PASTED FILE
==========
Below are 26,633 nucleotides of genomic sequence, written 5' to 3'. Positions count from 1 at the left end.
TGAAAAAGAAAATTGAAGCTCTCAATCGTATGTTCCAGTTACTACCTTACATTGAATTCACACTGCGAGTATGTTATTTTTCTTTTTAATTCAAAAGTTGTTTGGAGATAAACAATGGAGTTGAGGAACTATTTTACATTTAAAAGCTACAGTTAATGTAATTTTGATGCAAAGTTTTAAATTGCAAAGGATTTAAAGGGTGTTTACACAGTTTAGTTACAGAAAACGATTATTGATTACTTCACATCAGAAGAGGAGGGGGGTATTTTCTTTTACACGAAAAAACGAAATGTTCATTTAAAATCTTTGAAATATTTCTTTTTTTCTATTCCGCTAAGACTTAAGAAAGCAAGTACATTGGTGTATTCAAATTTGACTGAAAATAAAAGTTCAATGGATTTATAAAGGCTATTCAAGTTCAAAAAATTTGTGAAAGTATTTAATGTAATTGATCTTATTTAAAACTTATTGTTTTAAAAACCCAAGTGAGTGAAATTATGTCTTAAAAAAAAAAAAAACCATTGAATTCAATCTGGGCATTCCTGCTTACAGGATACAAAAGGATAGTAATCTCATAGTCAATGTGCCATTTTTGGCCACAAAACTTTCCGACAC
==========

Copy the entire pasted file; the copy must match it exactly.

Below are 26,633 nucleotides of genomic sequence, written 5' to 3'. Positions count from 1 at the left end.
TGAAAAAGAAAATTGAAGCTCTCAATCGTATGTTCCAGTTACTACCTTACATTGAATTCACACTGCGAGTATGTTATTTTTCTTTTTAATTCAAAAGTTGTTTGGAGATAAACAATGGAGTTGAGGAACTATTTTACATTTAAAAGCTACAGTTAATGTAATTTTGATGCAAAGTTTTAAATTGCAAAGGATTTAAAGGGTGTTTACACAGTTTAGTTACAGAAAACGATTATTGATTACTTCACATCAGAAGAGGAGGGGGGTATTTTCTTTTACACGAAAAAACGAAATGTTCATTTAAAATCTTTGAAATATTTCTTTTTTTCTATTCCGCTAAGACTTAAGAAAGCAAGTACATTGGTGTATTCAAATTTGACTGAAAATAAAAGTTCAATGGATTTATAAAGGCTATTCAAGTTCAAAAAATTTGTGAAAGTATTTAATGTAATTGATCTTATTTAAAACTTATTGTTTTAAAAACCCAAGTGAGTGAAATTATGTCTTAAAAAAAAAAAAAACCATTGAATTCAATCTGGGCATTCCTGCTTACAGGATACAAAAGGATAGTAATCTCATAGTCAATGTGCCATTTTTGGCCACAAAACTTTCCGACAC